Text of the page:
The 9/11 attacks – four separate coordinated strikes by al-Qaeda using passenger planes as weapons of mass destruction – were the deadliest and most consequential terrorist events in history. The attacks on the World Trade Centre towers and the Pentagon and the hijacked United Airlines Flight 93
Twenty years on, there are many different ways to remember 9/11.
Many rightly focus on the families of the victims, as Jennifer Senior does in her remarkable article in The Atlantic describing the way grief echoed through the lives of a single family.
The Lowy Institute has released a new
We asked six experts, “Did 9/11 define our world? If so, how? If not, what did?” After each of their responses to these questions, editor Lydia Khalil challenges the experts with questions that delve deeper into their rationales and reasons
For year after year, the moustached face Abu Mohammed al-Masri has stared blankly from a photo on an FBI most-wanted poster. A founding senior member of al-Qaeda, al-Masri was responsible for the 1998 US embassy bombings in Kenya and Tanzania that left more than 200 dead. Also known as Abdullah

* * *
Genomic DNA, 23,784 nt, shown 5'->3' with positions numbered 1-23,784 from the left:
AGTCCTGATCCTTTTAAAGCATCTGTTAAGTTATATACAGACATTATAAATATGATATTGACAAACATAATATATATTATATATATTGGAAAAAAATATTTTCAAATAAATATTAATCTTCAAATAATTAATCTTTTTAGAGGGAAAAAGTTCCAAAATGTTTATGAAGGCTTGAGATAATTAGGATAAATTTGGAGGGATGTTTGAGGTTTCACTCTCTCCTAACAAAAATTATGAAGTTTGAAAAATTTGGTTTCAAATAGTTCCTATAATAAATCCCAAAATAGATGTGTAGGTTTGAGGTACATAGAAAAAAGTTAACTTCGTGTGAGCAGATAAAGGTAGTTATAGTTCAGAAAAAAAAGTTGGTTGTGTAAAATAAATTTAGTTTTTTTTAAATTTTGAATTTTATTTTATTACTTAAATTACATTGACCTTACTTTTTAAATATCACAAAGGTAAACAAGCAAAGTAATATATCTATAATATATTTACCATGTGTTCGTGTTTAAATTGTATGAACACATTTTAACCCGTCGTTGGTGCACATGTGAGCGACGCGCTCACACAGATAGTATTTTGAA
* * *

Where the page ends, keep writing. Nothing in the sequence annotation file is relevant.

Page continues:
In order to better understand what motivates Australian radical islamists to join or support a terrorist group it is first necessary to get a better understanding of who they are. This working paper examines data sets from 173 Australian citizens and residents to paint a picture of our own
This week at least two US officials have anonymously confirmed to US news outlets that Hamza bin Laden, the son of former al-Qaeda leader Osama bin Laden, was killed in a targeted operation. It is clear that counterterrorism and intelligence officials from around the world have been tracking him for
In this Lowy Institute Analysis, Research Fellow Associate Professor Rodger Shanahan examines how Arab Gulf States, led by Saudi Arabia, are responding to the Obama administration’s less interventionist approach to the Middle East by adopting a more assertive regional policy aimed at containing
In this Analysis, Andrew Zammit argues that Australians fighting in Iraq and Syria pose a threat to Australia’s security and examines the options for responding to that threat, including through non-coercive means